KARACHI: Sixty per cent of tuberculosis osteomyelitis cases are spinal in nature, Dr Sohail Rafi of the Dr Ziauddin University Hospital said at a workshop on Monday.
He attributed the prevalence of the disease to AIDS, drugs and travelling. Tuberculosis can seriously harm the spinal cord, surgeons dealing with orthopaedic and spinal injury cases warned at the workshop which was organised by the Dow University of Health Sciences’ (DUHS) Professional Development Centre in collaboration with the Pakistan Orthopaedic Association (South).
One person out of every 564 people in Pakistan, has tuberculosis, they said, adding that Mycobacterium Tuberculosis leads to a large number of spine and vertebral infections. There are around 2.85 million cases of tuberculosis in the country, and around 100,000 new cases are added each year, the experts quoted recent studies on the subject, adding that one per cent of all tuberculosis cases affect a person’s spine. It is a disease that mostly prevails in the third world countries, said Dr Rafi.
Spinal tuberculosis is nothing new, said Dr Rafi, claiming that the Egyptian mummies, dated back to 3000 BC, were also found to have evidence of spinal deformity, believed to be caused by tuberculosis. “The condition can be diagnosed easily. However, it needs to be detected at an early stage,” he said, listing the symptoms for tuberculosis, which include fever, anaemia, weight loss, sinus problems, night sweats and stiffness in the spine.
The spine must be flexible and mobile to coordinate proper movement of the upper and lower limbs, said Professor Amer Aziz, an orthopaedic surgeon at the Lahore Medical and Dental College, while discussing the biomechanics of the spine and its functions. “A spine is made up of 33 vertebrae, seven of which are cervical, 12 thoracic, five lumbar, five sacral and four are coccyx. It supports the trunk, along with a nucleus pulposus (shock abosorber), and transfers muscular loads,” Professor Aziz added.
“It is important to have a clear concept of the biomechanics of the spine to understand the spinal column.” Dr Abdul Basit, an orthopaedic consultant and a spine surgeon at Patel Hospital, discussed the anatomy of the spine, while Dr Imtiaz Hashmi, an orthopaedic consultant and spine surgeon, spoke on the diagnosis of scoliosis, saying that adolescent scoliosis can be treated by family doctors. “If the curve has a low risk of progression and the underlying causes have been excluded,” he said.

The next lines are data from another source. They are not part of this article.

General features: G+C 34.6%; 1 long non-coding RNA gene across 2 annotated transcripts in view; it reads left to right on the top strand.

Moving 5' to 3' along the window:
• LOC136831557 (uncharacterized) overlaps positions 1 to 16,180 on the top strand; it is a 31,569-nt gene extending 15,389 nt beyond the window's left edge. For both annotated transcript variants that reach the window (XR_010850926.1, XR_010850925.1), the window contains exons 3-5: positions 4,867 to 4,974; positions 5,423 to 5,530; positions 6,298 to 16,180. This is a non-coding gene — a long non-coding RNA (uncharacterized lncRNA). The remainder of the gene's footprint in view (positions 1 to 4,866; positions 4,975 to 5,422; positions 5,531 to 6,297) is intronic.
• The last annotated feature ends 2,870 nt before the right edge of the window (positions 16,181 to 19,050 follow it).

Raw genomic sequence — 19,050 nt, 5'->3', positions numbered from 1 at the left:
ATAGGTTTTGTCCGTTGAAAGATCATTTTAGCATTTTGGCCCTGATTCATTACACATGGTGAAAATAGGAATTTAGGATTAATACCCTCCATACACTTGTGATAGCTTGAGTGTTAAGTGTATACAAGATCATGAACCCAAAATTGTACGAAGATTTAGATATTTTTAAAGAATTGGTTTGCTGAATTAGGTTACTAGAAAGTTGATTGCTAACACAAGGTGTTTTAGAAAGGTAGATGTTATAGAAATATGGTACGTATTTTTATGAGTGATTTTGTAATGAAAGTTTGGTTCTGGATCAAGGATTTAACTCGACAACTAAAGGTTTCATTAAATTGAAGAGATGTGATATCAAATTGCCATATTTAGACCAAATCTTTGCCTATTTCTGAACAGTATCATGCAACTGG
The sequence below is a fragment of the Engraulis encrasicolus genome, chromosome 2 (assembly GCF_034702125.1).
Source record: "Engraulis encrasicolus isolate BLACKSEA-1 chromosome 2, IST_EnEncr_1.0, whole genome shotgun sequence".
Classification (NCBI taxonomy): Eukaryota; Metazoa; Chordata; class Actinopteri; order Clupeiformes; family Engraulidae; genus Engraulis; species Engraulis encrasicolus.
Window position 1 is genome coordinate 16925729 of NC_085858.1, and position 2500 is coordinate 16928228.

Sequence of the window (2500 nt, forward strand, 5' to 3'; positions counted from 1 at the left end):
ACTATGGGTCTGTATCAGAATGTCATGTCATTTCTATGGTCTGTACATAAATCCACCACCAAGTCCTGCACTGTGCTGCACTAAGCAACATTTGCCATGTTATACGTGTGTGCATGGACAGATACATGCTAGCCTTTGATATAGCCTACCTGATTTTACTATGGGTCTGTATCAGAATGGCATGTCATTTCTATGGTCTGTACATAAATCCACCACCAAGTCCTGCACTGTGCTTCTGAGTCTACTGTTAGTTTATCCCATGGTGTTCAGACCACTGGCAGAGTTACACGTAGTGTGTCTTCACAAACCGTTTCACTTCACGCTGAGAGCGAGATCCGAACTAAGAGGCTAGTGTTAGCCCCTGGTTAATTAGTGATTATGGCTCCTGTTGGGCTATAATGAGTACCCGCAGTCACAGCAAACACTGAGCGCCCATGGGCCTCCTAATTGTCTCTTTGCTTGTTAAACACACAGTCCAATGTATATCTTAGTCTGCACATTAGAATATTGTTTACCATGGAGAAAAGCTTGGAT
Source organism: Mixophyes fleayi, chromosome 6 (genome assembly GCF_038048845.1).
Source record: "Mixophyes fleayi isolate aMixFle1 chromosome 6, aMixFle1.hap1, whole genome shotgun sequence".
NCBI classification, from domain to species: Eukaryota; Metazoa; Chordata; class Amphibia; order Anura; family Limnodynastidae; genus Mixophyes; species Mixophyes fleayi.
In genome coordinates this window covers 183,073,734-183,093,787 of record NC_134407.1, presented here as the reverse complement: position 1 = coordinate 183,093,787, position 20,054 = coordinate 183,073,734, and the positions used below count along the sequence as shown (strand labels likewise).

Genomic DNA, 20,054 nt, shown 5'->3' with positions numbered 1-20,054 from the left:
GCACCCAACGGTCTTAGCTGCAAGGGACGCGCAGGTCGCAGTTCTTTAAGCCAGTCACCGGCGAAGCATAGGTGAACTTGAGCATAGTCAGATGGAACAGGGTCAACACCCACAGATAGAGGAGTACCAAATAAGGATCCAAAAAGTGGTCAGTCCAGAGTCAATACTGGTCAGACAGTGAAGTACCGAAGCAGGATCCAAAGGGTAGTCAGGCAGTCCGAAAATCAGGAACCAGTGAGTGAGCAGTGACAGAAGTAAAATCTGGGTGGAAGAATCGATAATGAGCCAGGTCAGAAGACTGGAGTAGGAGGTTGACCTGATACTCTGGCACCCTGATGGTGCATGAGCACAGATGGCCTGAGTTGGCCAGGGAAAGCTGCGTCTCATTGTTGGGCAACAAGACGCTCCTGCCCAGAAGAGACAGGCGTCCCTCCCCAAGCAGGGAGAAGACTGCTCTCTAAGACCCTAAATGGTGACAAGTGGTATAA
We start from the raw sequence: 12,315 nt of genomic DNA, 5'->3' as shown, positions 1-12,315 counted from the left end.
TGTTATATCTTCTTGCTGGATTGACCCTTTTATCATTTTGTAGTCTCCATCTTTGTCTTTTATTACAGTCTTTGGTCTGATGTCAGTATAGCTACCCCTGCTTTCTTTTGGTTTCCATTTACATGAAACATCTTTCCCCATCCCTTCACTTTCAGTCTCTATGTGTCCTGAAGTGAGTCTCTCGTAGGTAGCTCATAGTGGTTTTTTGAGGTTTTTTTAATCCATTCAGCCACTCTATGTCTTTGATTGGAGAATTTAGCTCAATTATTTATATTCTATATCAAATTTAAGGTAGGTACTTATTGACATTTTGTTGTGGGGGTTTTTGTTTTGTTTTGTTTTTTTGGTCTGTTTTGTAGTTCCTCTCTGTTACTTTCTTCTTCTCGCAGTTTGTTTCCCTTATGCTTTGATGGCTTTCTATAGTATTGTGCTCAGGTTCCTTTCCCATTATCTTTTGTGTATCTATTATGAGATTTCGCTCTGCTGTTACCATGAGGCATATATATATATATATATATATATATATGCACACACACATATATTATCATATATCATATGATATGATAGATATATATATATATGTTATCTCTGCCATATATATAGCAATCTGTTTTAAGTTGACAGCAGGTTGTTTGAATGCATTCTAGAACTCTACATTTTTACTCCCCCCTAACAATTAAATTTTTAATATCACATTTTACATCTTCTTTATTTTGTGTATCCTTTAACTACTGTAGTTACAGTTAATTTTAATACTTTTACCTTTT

Dr M Perwez Anjum, an associate professor and the head of the orthopaedic unit II at DUHS and the Civil Hospital Karachi (CHK), spoke on spondylolisthesis, which is an anterior or posterior slipping or displacement of one vertebra on a lower, adjacent vertebra. “If the pain is mild, and the slip is less than 25 per cent, analgesics, muscle relaxants, weight reduction, back exercises and lumbosacral corset may be more beneficial than surgery, which is advised only if the pain is persistent with or without sciatica, or the slip is more than 25 per cent,” he said.
Spinal cord injury is a catastrophic and life altering event, said Dr Syed Mujahid Humail, an associate professor at the orthopaedic unit I at DUHS and CHK, adding that 25 per cent of all spinal cord injuries occur due to the improper handling of the spine after an injury and a lack of exercise. DUHS Orthopaedics Department chairman Professor Attaur Rehman said that the spine is a neglected topic and announced that the DUHS will soon establish a spine unit. DUHS provisional vicechancellor and Sindh Medical College principal Professor Dr Umer Farooq announced that DUHS will also start a fellowship program soon in collaboration with the Lahore Medical and Dental College.
Published in the Express Tribune, May 11th, 2010.